(Side note: There is an argument sometimes made against the effects of systemic oppression and in favor of individualism that really strong people can always succeed and do as well as anyone else.  It goes like this: Sure, life is hard and unfair, but that’s why you gotta tough it out, and if you don’t make it, it’s your own fault.  It’s usually true that especially strong people can find success when average people don’t, but the point is that non-oppressed people don’t have to pass that inner strength test or even think about it.  As it turns out, having to spend time and energy thinking about whether everyone thinks you’re legitimate creates significant drag.  Not having to even entertain the thought that anyone might consider you illegitimate in your position is a privilege.)

Being NS.  The conventional argument against native-speakerist hiring practices is that asking NSs to teach their language is like asking a fish to teach you how to swim.  That argument is persuasive to many people (mostly other English teachers), but neglects a major reason that students become interested to learn languages in the first place – they have some idea of what the target language community looks like, and they want to be part of it.  Failing to match the NS stereotype, even if the stereotype is incorrect or unjust, may make getting them to listen to you harder.  Yes, students can be brought around to accepting a NNS teacher, and some of them know the advantages and actively seek them out.  The point is, more of them will listen to a NS teacher and not need any convincing to do so.

At least the above is probably true in many contexts.  I found that in Japan my authority on what people actually said in English was usually considered more valid than any NNS, no matter how qualified (another example of NS privilege – our mistakes are considered features, examples of real-world usage), although students would be more likely to accept directions to study outside from my NNS peers (of course, both the students and NNS teachers were Japanese, which undoubtedly played a part).  I also heard from female teachers that students would accept their directives if they came as “support” rather than instructions.  I’ve seen many more female teachers openly disrespected by students than male, and in one case seen one openly accused of incompetence by a male student, who later seemed unable to understand why other people held her in higher authority than him.  Most teachers in the US seem not to dress up much, and this doesn’t seem to hurt their authority, while teachers in Japan generally wore formal officewear as part of looking the part (in both university and eikaiwa, although I suspect it served different semiotic functions).  I think in my case my demeanor might require some compensatory formality.  It is probably safe to say that what makes students take the teacher’s enjoinders to attend to ambient input and take their medicine varies from teacher to teacher and context to context, but the effect is one that it would behoove most teachers to recognize and use.


9 thoughts on “My black robes, pt. 2

  1. I’d add one more thing: wearing glasses. My female colleague wears reading glasses. She puts them on to peek at the book and then takes them off as she looks at the class, which I find really cool and authority-generating. 🙂

    Liked by 2 people

  2. To add to possible ‘black robes’: having a very practical and impressive side job. E.g. to be an established translator or interpreter (that certainly helped me to teach linguists!). Also, certificates, IELTS bands and all that. Those who can’t possibly change their gender or nationality need all the help they can get 🙂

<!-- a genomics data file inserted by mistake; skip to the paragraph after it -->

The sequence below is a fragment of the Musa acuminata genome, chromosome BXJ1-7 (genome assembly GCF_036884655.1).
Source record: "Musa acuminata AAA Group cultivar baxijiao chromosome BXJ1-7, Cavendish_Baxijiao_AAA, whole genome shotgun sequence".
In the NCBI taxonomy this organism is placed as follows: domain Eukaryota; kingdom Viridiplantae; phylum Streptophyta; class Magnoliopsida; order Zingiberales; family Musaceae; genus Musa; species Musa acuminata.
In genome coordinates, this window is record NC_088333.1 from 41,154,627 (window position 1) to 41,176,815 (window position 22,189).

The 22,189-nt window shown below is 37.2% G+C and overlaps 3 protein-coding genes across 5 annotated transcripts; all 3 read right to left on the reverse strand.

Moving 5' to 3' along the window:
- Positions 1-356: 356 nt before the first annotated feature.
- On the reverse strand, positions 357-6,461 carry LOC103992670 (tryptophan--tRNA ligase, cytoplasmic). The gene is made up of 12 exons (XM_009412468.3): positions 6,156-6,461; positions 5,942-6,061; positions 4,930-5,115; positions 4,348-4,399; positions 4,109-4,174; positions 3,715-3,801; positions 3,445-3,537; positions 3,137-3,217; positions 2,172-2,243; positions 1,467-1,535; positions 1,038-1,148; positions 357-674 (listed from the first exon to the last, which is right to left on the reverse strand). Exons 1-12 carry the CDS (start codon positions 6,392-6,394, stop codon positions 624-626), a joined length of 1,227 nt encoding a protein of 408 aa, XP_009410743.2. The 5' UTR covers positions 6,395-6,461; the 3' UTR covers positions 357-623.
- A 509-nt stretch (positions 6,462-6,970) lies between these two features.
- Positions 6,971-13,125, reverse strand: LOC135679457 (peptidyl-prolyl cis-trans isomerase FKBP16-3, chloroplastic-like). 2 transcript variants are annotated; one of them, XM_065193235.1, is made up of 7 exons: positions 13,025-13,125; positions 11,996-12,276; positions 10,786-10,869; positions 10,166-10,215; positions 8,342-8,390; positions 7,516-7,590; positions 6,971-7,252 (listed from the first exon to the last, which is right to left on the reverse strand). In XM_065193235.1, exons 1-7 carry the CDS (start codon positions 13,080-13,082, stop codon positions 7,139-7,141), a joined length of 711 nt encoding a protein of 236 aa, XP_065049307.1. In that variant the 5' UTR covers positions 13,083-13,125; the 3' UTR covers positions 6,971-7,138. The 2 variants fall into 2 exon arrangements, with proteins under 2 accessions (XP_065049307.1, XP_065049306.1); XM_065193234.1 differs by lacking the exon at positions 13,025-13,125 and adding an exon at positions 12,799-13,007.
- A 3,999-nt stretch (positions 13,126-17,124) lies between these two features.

Liked by 1 person

    • That’s very interesting. Certain biographical traits might help with certain learners, I think. In general, most of my students don’t care about my credentials (although they do care about the traits that I believe those credentials helped build), and even fewer cared in Japan, but our milieux are different. I’m glad you seem to have students that appreciate expertise.


      • It’s actually easier with higher levels – they are more appreciative 🙂
        But sure, it depends on the context. Also, on the school management: how the teachers are treated, how the information about them is communicated, how conflicts between teachers and students are resolved. The effect of ‘borrowed’ black robes, perhaps? 🙂

        Liked by 1 person

      • “Borrowed black robes” is a great phrase. Incidentally, on conflict resolution, the school where the student called the the teacher incompetent didn’t force him to withdraw – they just talked to him. Rather demoralizing for the rest of the staff.


  3. Great post. I would just add that white privilege is a huge factor in the ELT industry, and is linked into the “NS privilege” you discuss. “NS” is not purely linked to language ability alone; it is linked to being “white”/”white-passing”, especially in Asia. Non-white/non-white passing NS are not accepted as “authentic NS” in the way a white/white-passing NNS is, purely on the basis of racial phenotype. An example of this is how NS Asian-Americans are treated in the ELT industry in Asia versus how NNS white Russians or Poles are. NNS white Eastern Europeans with thick accents and ungrammatical English (not a criticism, but a general description of NS language skills) are accepted as “authentic NS” without question, as evident in the various Japanese ELT videos I have seen filled with white NNS faces. On the other hand non-white looking NS are not accepted, and if they are, it is with reservations or a need to explain.

    Liked by 1 person

    • I agree. Working in Japan exposes you to a lot of this. Being hired of course is a distinct phenomenon from being able to have people listen to you once you’re in a classroom, but I suspect race is a factor there as well. Incidentally, as I think is implied by your comment, white people of any language background can sometimes be classified “NS” (and the inverse for non-white people) – I don’t think it crosses the minds of many hiring boards that language background and race are distinct concepts.